I was recently to try raw shrimp in soju whilst attending a birthday party in Phnom Penh. The restaurant was like a fusion between a buffet, Chinese hot-pot, and Korean BBQ.
You can read about duck BBQ in Pyongyang here .
I was also more than a slight fan of raw fish in all of its various varieties, and this includes raw shrimp. Raw shrimp though is notoriously one of the hardest things to have as a sashimi and if not done correctly can make you super sick.
If you look online you will see lots of recipes for drunken shrimp, or prawns and it is very much a thing in China and Korea. In China they tend to do it with bai jiu, the super strength rice-wine liquor than accompanies very meal, business meeting, and of course weddings.
I’m no fan of Chinese rice-wine, but I do know that the alcohol strength is so damned high that it is enough to kill any parasite to come near it. Soju I had slightly less faith in.
Raw Shrimp in Soju
As we entered our party room at Oishi Grand Buffet Suki Soup and BBQ – more on that later, a Chinese guy had a big bowl of shrimp, from here he started to pour bottle upon bottle of soju into there. By the end I counted about 7 bottles being dropped into the mix.
It was thens a strange situation as the guy spoke Chinese, but not English, or Khmer, so I was needed to translate for the preparation of the dish. We needed wasabi, much like with any sashimi, but alas the only negative point of the day was that they had run out of the stuff.
Raw Shrimp in Soju – how long do you let it soak?
This is where the dish gets exiting, or rather a bit scary. I am fairly sure the Chinese guy was used to doing this with strong liquor and the relative weakness of the soju was duly pointed out.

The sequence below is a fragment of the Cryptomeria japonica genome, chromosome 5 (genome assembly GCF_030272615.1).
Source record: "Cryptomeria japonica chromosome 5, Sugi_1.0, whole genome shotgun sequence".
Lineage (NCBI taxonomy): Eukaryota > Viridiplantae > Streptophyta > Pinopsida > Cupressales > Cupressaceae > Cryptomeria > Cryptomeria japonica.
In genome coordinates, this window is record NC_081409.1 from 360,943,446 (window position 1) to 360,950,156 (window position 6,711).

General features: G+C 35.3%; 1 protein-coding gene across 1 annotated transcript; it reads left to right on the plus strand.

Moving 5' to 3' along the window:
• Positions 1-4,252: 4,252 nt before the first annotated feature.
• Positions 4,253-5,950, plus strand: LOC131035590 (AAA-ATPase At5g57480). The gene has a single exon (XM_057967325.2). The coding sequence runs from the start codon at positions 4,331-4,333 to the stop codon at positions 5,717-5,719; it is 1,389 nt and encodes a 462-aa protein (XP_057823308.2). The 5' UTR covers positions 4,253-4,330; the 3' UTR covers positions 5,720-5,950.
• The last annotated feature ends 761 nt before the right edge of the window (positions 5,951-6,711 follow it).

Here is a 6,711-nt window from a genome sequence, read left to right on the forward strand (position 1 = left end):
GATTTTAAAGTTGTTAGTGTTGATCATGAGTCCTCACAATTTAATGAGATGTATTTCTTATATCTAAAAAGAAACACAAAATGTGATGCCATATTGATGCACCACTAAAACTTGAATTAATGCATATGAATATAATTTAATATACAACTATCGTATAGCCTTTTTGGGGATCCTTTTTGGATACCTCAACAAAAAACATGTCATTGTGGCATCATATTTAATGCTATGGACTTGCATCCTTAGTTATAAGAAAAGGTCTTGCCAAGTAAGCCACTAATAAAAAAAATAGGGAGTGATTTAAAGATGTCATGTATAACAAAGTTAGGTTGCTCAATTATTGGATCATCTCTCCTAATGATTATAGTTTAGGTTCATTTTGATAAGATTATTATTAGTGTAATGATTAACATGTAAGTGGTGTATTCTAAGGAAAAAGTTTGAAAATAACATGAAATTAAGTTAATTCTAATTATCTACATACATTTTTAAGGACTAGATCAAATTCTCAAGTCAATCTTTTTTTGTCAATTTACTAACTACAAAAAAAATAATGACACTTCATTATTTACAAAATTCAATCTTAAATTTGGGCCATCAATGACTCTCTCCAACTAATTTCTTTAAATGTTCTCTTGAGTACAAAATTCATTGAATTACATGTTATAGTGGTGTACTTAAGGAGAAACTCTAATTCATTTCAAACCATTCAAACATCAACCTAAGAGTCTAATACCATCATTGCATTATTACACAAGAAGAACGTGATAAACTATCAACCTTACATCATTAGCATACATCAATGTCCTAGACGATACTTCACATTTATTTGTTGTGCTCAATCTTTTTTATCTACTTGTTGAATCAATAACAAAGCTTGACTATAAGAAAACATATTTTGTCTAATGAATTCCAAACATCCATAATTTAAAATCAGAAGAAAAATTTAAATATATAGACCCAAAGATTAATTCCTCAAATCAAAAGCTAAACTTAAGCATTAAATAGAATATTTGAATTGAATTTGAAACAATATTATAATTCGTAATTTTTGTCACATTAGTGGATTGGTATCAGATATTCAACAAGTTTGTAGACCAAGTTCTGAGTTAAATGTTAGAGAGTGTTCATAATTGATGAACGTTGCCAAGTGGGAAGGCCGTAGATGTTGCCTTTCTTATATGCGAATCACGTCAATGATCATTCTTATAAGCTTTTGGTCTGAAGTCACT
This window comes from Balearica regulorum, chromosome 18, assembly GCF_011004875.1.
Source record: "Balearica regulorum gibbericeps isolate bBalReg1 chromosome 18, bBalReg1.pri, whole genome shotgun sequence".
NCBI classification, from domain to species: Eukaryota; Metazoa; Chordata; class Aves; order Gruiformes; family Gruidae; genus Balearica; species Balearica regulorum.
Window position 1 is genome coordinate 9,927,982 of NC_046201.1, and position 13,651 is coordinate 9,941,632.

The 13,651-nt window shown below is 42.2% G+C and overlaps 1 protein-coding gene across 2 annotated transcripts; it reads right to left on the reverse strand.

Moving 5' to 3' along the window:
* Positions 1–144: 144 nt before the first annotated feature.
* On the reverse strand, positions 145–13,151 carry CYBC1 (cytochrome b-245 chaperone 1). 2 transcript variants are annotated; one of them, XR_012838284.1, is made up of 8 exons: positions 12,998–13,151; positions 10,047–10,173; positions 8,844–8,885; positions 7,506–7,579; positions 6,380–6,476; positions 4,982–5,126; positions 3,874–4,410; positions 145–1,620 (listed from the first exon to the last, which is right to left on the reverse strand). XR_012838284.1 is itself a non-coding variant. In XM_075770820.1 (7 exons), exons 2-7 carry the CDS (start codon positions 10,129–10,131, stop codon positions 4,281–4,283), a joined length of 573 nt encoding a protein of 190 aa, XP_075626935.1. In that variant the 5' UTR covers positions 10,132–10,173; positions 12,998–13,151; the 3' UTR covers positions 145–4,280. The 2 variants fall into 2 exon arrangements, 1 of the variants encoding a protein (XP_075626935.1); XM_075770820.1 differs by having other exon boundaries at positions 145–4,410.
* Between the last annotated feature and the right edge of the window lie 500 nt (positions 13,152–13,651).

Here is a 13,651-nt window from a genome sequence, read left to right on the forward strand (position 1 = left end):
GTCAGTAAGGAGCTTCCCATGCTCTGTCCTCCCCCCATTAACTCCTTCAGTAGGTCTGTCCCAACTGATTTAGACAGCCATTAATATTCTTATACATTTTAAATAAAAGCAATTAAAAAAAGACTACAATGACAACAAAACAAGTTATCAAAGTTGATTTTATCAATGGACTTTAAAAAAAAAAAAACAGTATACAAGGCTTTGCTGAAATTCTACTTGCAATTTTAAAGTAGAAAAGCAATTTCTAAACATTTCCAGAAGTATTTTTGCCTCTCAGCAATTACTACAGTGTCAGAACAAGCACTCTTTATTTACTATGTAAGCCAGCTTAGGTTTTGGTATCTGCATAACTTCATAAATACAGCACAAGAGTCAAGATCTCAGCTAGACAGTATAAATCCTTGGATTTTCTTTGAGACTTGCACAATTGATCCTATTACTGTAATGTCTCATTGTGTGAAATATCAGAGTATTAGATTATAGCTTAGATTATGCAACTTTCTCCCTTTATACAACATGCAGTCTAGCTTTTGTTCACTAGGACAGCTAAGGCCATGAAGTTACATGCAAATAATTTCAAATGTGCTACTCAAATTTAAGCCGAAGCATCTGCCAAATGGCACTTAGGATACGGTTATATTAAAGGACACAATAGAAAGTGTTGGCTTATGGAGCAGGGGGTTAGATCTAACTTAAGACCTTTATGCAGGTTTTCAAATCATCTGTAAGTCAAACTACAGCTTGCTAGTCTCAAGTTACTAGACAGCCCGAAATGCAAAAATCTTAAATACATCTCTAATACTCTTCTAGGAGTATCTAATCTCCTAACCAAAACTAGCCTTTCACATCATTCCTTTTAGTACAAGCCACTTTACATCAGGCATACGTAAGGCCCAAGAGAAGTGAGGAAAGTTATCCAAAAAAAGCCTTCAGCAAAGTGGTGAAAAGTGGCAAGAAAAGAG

To read about Soju being the best selling liquor in the world click here
I guess we waited about half an hour before it was decided that the shrimp was sufficiently soaked in soju before it was time to eat.
Raw shrimp in soju – taste and texture!
So whilst I truly love raw fish, most like tuna, or salmon seems very natural, but the sheer difference between a raw and a cooked shrimp is like night and day. Cooked shrimp is very pink, raw shrimp is grayer than a bank holiday sky in the UK.
You thus get served a raw grey shrimp that is wet from he soju, which you then proceed to peel like a normal shrimp. This would have gone great with wasabi, but alas and as previously mentioned this was not an option. Instead I mixed it with the Khmer classic of lime and Kampot pepper, as well as the sweet chili sauce you have with Khmer oysters.
To read about Khmer oysters click here .
Of all the great seafood we had that night, the raw shrimp in soju was for me at least by far the standout dish. A great texture, the warmth of soju and all of this made into a great Khmer fusion affair with the citrus of lime coupled with Kampot pepper.
Overall a great night out! Of course not all of the soju was mixed with shrimp, with the vast majority instead being drunk, in of course copies amounts! But two great new discoveries anyway, probably the best seafood buffet in Phnom Penh and raw shrimp in soju.